Zapotec Indigenous People in Mexico Demand Transparency from U.S. Scholar

By Saulo Araujo
January 22nd, 2009

The Union of Organizations of the Sierra Juarez of Oaxaca (UNOSJO) – a longtime partner of Grassroots International based in Mexico – denounced a recently conducted study in the Zapotec region by U.S. geography scholar Peter Herlihy. Prof. Herlihy failed to mention that he received funding from the Foreign Military Studies Office of the U.S. Armed Forces. The failure to obtain full, free and prior informed consent is a violation of the rights of indigenous communities as codified in the Declaration on the Rights of Indigenous Peoples adopted by the United Nations in 2007. In addition, UNOSJO fears that this in-depth geographical mapping of indigenous communities may be used in some harmful manner by the military.

See also: UNOSJO’s full statement | Original Story: “The Road To Hell”

According to UNOSJO, University of Kansas geography professor Peter Herlihy approached local communities of the Sierra Juarez, Oaxaca, Mexico to collect information for his project and declined to fully disclose his purpose or his funding sources. In addition to this failure to fully inform indigenous communities of the nature of the study, Mr. Herlihy’s team took advantage of the good-faith of the Zapotec indigenous communities to undertake a study that appears to be of no benefit to the local people.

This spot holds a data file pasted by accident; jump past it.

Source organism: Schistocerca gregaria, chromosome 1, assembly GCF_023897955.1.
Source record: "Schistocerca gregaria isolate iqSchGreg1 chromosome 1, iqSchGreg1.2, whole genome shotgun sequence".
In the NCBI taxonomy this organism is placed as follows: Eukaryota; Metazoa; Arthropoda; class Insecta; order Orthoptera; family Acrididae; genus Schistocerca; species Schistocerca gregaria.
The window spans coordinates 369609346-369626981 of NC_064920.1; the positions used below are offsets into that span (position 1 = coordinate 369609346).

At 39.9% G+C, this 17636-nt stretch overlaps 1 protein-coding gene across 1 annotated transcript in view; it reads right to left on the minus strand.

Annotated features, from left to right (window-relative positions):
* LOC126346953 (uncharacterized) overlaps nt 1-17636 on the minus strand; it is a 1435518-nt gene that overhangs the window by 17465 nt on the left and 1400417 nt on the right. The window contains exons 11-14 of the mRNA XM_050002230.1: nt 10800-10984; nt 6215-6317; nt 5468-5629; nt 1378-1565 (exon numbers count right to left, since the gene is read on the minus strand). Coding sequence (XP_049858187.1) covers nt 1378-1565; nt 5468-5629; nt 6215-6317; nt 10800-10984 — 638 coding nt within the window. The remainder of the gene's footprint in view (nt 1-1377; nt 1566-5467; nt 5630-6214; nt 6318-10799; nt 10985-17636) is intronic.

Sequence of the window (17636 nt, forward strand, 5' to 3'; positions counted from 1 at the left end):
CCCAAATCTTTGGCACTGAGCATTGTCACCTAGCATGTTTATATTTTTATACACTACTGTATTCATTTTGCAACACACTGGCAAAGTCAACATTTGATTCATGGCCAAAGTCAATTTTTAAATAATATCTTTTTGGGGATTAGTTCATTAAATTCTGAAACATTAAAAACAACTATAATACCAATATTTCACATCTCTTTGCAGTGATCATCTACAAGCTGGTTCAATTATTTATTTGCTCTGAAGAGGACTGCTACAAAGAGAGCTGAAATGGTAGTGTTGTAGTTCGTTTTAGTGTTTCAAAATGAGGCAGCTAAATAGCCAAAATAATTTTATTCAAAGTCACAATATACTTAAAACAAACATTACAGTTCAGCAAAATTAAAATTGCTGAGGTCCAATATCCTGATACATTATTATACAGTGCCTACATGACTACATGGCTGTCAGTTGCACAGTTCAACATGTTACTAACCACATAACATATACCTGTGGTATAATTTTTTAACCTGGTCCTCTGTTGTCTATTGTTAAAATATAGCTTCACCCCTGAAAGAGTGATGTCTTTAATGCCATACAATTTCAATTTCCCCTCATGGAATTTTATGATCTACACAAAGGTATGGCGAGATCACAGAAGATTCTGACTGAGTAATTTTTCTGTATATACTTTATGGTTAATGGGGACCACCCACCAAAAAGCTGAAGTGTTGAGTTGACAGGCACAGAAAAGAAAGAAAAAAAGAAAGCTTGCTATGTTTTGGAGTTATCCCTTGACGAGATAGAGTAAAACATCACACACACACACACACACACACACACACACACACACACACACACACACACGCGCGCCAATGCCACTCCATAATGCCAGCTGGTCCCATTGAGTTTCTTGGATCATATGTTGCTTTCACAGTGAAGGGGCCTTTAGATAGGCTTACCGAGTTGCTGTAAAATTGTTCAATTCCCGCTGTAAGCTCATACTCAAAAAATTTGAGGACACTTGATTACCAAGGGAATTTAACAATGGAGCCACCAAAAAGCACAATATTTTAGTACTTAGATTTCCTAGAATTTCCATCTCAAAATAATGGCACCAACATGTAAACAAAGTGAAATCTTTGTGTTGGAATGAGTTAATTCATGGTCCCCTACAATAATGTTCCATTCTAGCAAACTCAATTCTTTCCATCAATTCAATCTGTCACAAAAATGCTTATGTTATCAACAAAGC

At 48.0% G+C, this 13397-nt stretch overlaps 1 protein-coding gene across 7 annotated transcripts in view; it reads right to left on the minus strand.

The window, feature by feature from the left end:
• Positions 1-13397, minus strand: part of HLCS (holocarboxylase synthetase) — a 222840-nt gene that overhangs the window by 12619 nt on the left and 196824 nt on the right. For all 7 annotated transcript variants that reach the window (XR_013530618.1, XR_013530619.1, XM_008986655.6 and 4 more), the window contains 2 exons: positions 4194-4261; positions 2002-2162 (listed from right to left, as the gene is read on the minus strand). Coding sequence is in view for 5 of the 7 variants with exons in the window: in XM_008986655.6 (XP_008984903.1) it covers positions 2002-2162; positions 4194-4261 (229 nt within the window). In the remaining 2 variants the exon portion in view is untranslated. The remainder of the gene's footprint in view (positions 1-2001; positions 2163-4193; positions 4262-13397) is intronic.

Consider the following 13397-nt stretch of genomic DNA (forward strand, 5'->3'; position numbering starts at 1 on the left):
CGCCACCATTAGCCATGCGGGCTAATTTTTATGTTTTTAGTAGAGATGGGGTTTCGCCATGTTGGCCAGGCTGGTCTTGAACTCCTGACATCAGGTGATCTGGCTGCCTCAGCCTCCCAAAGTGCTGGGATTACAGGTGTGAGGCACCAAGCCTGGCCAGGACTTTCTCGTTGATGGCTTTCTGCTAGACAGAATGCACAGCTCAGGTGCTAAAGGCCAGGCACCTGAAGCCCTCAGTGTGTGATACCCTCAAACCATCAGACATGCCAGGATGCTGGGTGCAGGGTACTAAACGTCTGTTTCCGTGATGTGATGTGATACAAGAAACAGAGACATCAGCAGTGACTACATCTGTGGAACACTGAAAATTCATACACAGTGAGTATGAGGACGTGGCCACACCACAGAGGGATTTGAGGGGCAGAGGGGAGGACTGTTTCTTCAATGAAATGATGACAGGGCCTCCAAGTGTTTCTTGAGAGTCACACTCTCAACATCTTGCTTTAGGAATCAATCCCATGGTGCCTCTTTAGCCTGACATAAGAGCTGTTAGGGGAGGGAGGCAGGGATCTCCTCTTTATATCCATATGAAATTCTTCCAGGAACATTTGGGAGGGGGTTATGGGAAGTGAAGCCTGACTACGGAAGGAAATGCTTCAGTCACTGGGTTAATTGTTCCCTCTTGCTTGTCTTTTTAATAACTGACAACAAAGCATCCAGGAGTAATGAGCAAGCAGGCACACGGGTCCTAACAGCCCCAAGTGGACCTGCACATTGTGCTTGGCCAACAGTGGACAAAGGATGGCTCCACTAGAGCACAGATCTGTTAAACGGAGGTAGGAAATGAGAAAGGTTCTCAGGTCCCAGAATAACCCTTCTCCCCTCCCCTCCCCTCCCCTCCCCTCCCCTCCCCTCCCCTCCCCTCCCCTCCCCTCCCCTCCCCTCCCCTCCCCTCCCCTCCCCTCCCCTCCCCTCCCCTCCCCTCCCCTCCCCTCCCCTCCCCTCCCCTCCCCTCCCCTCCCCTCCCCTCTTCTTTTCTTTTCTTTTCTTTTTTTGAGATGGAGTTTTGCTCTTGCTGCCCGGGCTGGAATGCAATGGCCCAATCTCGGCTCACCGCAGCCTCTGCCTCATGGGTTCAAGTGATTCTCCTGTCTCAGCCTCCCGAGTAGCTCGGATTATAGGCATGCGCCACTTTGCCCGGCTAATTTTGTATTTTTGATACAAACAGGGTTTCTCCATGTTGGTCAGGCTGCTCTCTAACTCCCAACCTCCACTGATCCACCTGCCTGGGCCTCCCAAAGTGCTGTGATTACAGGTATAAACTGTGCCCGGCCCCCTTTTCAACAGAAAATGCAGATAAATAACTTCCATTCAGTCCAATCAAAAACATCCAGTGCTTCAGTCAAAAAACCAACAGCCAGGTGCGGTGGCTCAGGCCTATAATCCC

For 518 years, indigenous people in the Americas have been abused, lied to and exploited in the name of “progress,” including in the fields of education and research. It is regrettable that a U.S. scholar misled indigenous people in the Mesoamerican region in a way that undermines their sovereignty. Echoing the concerns of our partners and allies, Grassroots International hopes that these U.S. military-sponsored studies will be terminated immediately. Further, we request that the University of Kansas hold Prof. Herlihy accountable for his violation of ethics in research, including abusing of the rights of UNOSJO and the indigenous communities of the Sierra Juarez of Oaxaca, Mexico.